Instruction and Curriculum: In addition to the Pro-Teach elementary, ProTeach early childhood and secondary programs for the M.Ed. degree, graduate programs include instruction and curriculum, educational media and design, reading, mathematics education, instructional computing, educational technology, foreign language education, English education, elementary education, science education and social science education.
Foundations of Education: Educational psychology, foundations of education (social, historical, philosophical and international), research and evaluation methodology, and school psychology.
Special Education: In addition to the unified elementary/special education program for the M.Ed. degree, graduate programs include emotionally handicapped, mentally handicapped, specific learning disabilities, physically impaired, and special education administration.
Refer to the Graduate Catalog under the appropriate department for information.
Special Requirements for Admission
Minimum SAT or ACT scores are required by state law for teacher education programs. Community college students must document successful completion of the A.A. Out-of-state transfer students must meet all requirements. Upon admission to the college, each transfer student is evaluated individually to provide credit for work already completed. Prior to completion of ProTeach, students in special education and unified early childhood education are required to provide proof of completion of up-to-date CPR and first aid training. All prospective teachers are encouraged to do the same.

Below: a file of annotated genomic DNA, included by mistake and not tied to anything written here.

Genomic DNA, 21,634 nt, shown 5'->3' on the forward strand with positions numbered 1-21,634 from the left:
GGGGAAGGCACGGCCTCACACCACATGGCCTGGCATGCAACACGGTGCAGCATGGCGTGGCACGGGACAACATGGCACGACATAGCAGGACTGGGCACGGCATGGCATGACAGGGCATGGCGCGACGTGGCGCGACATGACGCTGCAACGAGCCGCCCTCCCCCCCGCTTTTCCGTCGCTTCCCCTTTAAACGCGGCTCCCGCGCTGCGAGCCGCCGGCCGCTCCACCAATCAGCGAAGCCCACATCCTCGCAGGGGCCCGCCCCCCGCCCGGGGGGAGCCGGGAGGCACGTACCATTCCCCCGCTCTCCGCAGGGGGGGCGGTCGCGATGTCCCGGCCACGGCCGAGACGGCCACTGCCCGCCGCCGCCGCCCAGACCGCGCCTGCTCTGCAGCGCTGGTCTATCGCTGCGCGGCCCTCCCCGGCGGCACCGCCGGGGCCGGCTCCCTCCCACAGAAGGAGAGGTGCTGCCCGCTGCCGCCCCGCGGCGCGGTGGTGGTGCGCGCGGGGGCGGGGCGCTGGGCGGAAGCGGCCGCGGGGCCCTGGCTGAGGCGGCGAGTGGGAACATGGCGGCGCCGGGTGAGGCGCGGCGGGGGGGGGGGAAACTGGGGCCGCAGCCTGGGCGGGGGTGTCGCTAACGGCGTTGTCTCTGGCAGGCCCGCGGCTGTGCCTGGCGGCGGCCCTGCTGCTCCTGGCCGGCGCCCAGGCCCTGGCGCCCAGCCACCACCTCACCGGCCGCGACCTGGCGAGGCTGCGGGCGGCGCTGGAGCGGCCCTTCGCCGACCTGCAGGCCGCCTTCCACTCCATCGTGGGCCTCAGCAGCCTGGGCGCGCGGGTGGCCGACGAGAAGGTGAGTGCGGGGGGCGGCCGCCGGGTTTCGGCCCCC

ProTeach Requirements and Special Information for Secondary Education Admission
Students who wish to teach at the secondary level complete a bachelorís degree in an appropriate content discipline, the secondary education minor and then the M.Ed. in the College of Education. The approved subject areas of study for secondary education include biology (major in botany, entomology, microbiology, wildlife ecology or zoology), chemistry, English, French, mathematics, physics, social science (major in anthropology, economics, geography, history, political science or sociology) and Spanish.
As juniors, students should seek academic advising from the College of Education secondary education advisers. Advisers for the different areas can be reached through the Department of Instruction and Curriculum (2423 Norman Hall, 392-9191, ext. 400).
Other Teacher Education Programs